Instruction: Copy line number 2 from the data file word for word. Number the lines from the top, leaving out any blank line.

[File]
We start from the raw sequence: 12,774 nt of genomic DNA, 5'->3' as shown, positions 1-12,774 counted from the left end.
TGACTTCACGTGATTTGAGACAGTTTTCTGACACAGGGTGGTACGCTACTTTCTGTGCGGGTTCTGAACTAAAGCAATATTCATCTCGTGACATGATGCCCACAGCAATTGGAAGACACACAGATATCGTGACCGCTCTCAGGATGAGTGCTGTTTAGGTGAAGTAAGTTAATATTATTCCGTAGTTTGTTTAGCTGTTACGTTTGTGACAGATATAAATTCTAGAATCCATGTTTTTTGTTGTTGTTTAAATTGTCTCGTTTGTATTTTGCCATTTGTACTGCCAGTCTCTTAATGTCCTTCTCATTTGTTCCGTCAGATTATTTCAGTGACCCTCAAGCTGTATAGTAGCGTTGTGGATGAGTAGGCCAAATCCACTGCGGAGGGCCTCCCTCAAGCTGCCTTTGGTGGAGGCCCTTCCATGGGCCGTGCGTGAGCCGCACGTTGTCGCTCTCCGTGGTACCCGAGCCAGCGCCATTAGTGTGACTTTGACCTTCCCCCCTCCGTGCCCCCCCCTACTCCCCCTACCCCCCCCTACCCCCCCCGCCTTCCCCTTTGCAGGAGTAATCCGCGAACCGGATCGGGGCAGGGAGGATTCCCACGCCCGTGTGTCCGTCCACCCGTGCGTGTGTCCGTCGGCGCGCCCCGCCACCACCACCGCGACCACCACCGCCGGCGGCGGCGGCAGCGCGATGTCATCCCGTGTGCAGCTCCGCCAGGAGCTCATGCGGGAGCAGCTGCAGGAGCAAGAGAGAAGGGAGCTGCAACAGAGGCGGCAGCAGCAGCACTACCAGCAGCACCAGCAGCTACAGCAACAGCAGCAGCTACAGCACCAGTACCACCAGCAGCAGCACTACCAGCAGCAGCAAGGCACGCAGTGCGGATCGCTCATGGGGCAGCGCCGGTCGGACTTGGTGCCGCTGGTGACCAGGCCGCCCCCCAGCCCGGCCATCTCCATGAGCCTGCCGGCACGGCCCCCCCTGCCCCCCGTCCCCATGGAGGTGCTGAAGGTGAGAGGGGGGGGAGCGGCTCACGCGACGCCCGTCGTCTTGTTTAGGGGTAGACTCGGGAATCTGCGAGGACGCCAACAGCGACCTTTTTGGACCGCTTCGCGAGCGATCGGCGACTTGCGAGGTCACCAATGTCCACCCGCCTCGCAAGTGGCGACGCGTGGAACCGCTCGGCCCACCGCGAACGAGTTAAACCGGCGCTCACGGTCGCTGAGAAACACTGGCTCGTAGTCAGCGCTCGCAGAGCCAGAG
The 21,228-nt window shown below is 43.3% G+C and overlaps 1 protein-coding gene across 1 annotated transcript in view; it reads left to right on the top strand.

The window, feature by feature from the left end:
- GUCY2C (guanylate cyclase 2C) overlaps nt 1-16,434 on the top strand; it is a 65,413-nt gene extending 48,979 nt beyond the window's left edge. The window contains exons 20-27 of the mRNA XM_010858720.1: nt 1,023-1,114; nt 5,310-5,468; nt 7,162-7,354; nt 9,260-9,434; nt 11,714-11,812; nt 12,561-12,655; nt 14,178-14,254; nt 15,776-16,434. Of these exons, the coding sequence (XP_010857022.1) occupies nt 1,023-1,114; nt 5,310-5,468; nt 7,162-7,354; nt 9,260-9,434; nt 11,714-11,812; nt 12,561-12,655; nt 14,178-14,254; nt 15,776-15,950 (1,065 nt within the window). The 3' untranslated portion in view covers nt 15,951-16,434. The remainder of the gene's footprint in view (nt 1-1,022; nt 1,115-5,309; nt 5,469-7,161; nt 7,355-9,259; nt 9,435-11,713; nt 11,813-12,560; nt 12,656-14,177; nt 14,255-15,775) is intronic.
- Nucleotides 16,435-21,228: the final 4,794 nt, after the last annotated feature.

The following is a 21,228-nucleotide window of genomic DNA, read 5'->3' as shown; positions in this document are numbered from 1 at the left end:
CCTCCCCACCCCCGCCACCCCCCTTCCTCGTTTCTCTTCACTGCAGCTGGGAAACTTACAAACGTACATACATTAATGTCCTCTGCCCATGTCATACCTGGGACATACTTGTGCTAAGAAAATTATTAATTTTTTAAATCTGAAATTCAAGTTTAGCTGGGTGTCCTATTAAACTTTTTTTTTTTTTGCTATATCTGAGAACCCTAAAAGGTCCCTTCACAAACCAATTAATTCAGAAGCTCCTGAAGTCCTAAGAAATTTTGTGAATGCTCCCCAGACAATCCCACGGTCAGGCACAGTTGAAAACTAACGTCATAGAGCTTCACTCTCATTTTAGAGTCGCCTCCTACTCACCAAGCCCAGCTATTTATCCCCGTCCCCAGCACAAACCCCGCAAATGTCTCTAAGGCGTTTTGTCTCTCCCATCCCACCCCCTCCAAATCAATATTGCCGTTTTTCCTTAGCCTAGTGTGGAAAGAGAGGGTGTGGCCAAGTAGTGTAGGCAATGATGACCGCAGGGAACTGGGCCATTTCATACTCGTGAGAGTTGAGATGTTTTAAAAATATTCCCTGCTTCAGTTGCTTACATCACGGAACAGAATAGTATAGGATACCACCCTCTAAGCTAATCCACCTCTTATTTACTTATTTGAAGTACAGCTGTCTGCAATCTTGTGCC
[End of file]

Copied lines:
TGACTTCACGTGATTTGAGACAGTTTTCTGACACAGGGTGGTACGCTACTTTCTGTGCGGGTTCTGAACTAAAGCAATATTCATCTCGTGACATGATGCCCACAGCAATTGGAAGACACACAGATATCGTGACCGCTCTCAGGATGAGTGCTGTTTAGGTGAAGTAAGTTAATATTATTCCGTAGTTTGTTTAGCTGTTACGTTTGTGACAGATATAAATTCTAGAATCCATGTTTTTTGTTGTTGTTTAAATTGTCTCGTTTGTATTTTGCCATTTGTACTGCCAGTCTCTTAATGTCCTTCTCATTTGTTCCGTCAGATTATTTCAGTGACCCTCAAGCTGTATAGTAGCGTTGTGGATGAGTAGGCCAAATCCACTGCGGAGGGCCTCCCTCAAGCTGCCTTTGGTGGAGGCCCTTCCATGGGCCGTGCGTGAGCCGCACGTTGTCGCTCTCCGTGGTACCCGAGCCAGCGCCATTAGTGTGACTTTGACCTTCCCCCCTCCGTGCCCCCCCCTACTCCCCCTACCCCCCCCTACCCCCCCCGCCTTCCCCTTTGCAGGAGTAATCCGCGAACCGGATCGGGGCAGGGAGGATTCCCACGCCCGTGTGTCCGTCCACCCGTGCGTGTGTCCGTCGGCGCGCCCCGCCACCACCACCGCGACCACCACCGCCGGCGGCGGCGGCAGCGCGATGTCATCCCGTGTGCAGCTCCGCCAGGAGCTCATGCGGGAGCAGCTGCAGGAGCAAGAGAGAAGGGAGCTGCAACAGAGGCGGCAGCAGCAGCACTACCAGCAGCACCAGCAGCTACAGCAACAGCAGCAGCTACAGCACCAGTACCACCAGCAGCAGCACTACCAGCAGCAGCAAGGCACGCAGTGCGGATCGCTCATGGGGCAGCGCCGGTCGGACTTGGTGCCGCTGGTGACCAGGCCGCCCCCCAGCCCGGCCATCTCCATGAGCCTGCCGGCACGGCCCCCCCTGCCCCCCGTCCCCATGGAGGTGCTGAAGGTGAGAGGGGGGGGAGCGGCTCACGCGACGCCCGTCGTCTTGTTTAGGGGTAGACTCGGGAATCTGCGAGGACGCCAACAGCGACCTTTTTGGACCGCTTCGCGAGCGATCGGCGACTTGCGAGGTCACCAATGTCCACCCGCCTCGCAAGTGGCGACGCGTGGAACCGCTCGGCCCACCGCGAACGAGTTAAACCGGCGCTCACGGTCGCTGAGAAACACTGGCTCGTAGTCAGCGCTCGCAGAGCCAGAG